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Fire safety is everyone's responsibility. Every resident should plan to be fire safe. Since most "high-rise" buildings are constructed of fire resistant materials and contain closed stairwells, fires are generally confined to individual rooms or apartments, furnishings or possibly one floor. Two or three story wood frame buildings have either enclosed stairwells, or if an older building, external fire escapes. Enclosed stairwells have fire doors which must be kept closed at all times! An apartment or high-rise fire is no cause for panic. If you plan ahead and practice fire drills, your chances of survival are greatly increased. Check with your landlord or building manager to ensure Fire Safety Plans including floor plans and evacuation procedures are posted and visible. Please take time to review and learn them.

What causes most apartment fires?

  • Cooking/kitchen fires
  • Heating equipment such as heaters, stoves or space heaters
  • Smoking is a major cause of fatal apartment fires

How important is prevention?

Vital
- it is the best insurance against fire! Take these simple tips to prevent fires from starting:

  • Be careful with smoking materials. Use large, deep, non-tipping ashtrays and dispose of the contents into an airtight metal container or soak the butts before discarding. Check furniture and cushions for dropped matches & cigarettes. Never smoke in bed, especially when under the influence of alcohol or medications.
  • Keep matches and lighters out of the sight and reach of children.
  • Never leave cooking unattended. If a pan catches on fire use a potholder or oven mitts and slide a lid or a cookie sheet over the flames and turn off the burner.
  • Keep space heaters at least 1 meter (3 feet) from combustibles.
  • Replace worn or damaged electrical cords. Do not overload electrical outlets. Use an approved power bar/electrical receptacle for additional electrical cords.
  • Do not store flammable liquids or compressed gases (i.e. gas, propane) in your home, car or storage locker.
  • Do not use balconies for storage. This can block a means of escape, as well as become a target for arsonists.

How will you know if there is a fire?

  • Your building should be equipped with smoke detectors and other fire alarm components.
  • Learn to recognize the sound of the fire alarm, and leave the building immediately.
  • Leave the building every time you hear the alarm, as fire may be present in any part of the building. Do not ignore the alarm.
  • It is recommended that every dwelling have a smoke alarm outside each sleeping area and on every level of the home. For maximum protection consider installing a smoke alarm in every bedroom.
  • Maintain your alarms, test them once a month, vacuum twice a year, and change the battery annually or when a "chirping" noise occurs.
  • Smoke alarms should be replaced every 10 years.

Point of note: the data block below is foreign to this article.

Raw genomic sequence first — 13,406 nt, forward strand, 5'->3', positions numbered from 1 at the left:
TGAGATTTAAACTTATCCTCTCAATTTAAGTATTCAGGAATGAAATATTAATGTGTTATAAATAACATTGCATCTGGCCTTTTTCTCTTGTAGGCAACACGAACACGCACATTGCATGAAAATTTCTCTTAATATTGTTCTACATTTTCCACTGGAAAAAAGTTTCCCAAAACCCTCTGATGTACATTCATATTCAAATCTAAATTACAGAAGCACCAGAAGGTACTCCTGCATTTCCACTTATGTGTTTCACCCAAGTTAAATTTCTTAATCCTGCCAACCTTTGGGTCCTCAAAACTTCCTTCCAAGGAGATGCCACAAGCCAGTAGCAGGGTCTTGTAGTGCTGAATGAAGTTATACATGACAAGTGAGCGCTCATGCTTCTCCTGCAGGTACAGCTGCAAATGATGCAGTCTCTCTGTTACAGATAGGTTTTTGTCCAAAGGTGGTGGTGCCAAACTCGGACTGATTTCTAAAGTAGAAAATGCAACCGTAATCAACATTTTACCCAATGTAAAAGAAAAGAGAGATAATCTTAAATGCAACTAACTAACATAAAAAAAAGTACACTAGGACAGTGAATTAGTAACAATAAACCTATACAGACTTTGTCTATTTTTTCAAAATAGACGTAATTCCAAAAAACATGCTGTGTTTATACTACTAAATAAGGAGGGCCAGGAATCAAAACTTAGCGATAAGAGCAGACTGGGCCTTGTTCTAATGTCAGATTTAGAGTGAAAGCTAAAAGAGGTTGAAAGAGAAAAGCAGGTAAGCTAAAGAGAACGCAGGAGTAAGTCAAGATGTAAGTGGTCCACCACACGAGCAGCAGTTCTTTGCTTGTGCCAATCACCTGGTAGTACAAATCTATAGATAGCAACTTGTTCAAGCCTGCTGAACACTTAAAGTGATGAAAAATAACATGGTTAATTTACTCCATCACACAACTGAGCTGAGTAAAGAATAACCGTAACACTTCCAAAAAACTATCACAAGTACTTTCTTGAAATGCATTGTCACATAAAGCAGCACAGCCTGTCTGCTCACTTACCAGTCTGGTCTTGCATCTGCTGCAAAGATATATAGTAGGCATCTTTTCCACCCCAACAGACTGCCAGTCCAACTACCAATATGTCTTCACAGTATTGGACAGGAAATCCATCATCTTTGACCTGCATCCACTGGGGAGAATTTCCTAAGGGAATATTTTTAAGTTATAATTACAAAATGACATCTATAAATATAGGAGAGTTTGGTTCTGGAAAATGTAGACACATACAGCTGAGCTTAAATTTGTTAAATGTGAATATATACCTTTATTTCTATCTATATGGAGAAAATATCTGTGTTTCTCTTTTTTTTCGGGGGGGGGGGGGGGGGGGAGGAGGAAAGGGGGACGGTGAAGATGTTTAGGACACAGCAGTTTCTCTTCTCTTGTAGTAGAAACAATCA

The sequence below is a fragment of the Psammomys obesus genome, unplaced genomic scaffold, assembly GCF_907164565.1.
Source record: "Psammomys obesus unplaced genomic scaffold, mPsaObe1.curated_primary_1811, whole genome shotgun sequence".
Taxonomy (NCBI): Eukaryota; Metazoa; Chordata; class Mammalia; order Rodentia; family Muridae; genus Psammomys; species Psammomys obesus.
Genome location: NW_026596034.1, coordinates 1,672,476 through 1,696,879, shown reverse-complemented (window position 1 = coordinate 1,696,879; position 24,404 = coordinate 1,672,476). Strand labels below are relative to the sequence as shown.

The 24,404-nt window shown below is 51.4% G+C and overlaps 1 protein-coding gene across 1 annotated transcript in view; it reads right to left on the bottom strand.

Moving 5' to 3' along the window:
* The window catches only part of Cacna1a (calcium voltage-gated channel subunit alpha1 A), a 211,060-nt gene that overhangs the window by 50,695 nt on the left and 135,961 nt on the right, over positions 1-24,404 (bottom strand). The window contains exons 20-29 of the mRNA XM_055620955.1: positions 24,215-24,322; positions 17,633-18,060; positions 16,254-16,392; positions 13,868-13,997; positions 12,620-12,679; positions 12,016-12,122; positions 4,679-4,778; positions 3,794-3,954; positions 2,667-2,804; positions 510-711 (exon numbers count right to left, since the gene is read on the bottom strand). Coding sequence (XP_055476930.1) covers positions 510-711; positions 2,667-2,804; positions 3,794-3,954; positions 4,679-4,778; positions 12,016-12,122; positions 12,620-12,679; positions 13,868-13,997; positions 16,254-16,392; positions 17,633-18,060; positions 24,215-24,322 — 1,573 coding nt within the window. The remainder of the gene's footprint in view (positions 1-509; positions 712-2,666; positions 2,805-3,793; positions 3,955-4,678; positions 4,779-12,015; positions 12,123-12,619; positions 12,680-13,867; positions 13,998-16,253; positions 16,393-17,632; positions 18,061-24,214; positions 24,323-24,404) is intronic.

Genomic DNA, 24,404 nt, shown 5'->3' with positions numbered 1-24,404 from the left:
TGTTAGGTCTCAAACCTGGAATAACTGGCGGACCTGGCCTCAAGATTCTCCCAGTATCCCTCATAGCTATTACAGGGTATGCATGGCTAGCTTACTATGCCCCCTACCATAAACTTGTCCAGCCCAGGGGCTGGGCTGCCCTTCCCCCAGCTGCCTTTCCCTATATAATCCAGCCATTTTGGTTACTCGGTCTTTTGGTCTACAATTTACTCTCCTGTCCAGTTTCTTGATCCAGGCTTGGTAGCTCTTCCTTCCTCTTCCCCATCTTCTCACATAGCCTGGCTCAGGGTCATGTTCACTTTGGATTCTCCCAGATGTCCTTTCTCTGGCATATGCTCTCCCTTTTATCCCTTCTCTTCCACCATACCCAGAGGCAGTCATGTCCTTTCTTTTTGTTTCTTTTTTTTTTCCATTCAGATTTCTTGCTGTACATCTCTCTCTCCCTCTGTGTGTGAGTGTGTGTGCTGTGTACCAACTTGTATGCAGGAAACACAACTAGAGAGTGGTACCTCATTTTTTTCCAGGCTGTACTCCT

What's the plan for my building?

Floor plans and evacuation procedures should be posted on every floor. Take time to learn them.

  • Develop and practice your fire safety plan. Know the two quickest and safest ways out of your building.
  • Training and implementing a fire warden on each level of the building is recommended to ensure safe evacuation and ongoing safety programs.
  • Have a fire drill at least once a year but practice your escape plans regularly. Coordinate practice drills with neighbours, fellow workers, the floor warden, and building manager.
  • Assign someone to assist people with disabilities who may need assistance to evacuate safely. Ensure everyone knows what to do when the alarm sounds.
  • After exiting the building, go to a prearranged meeting place. Do not go back into the building for any reason.

How do I escape from the fire?

  • Check doors before opening them. Be sure to check a door by kneeling or crouching behind the door, reaching up high and touching the door, knob and frame. If the door feels cool, open it with caution. Put your shoulder against the door and open it slowly. Slam the door shut if you see flames or smoke on the other side and use another escape route or stay in your apartment.
  • If unable to leave your apartment, protect yourself by placing towels, sheets or clothes around the door and vents to keep smoke out. Call the Fire Department using the emergency number to notify them of your location. If there is no smoke outside a window, open it and signal for help by waving a bright towel, sheet or flashlight.
  • Never use elevators in a fire! Use the exit stairways and close all doors behind you to slow the spread of fire.
  • If an announcement can be heard over your building's public address system, listen carefully and follow the directions.
  • If your escape route becomes smoky, crawl low under the smoke. Smoke rises, so the cleanest air is near the floor.
  • If your route becomes impassable due to smoke, heat or fire, return to your suite or use an alternate escape route. Never go to the roof as you may become trapped with no means of escape or protection.
  • Get out and stay out! Go directly to your planned meeting place and stay there. Call 9-1-1 or your local emergency phone number.
  • Check doors before opening them. Be sure to check a door by kneeling or crouching behind the door, reaching up high and touching the door, knob and frame. If the door feels cool, open it with caution. Put your shoulder against the door and open it slowly. Slam the door shut if you see flames or smoke on the other side and use another escape route or stay in your apartment.
Apartment living
Last updated: 28/09/2011 8:56:29 PM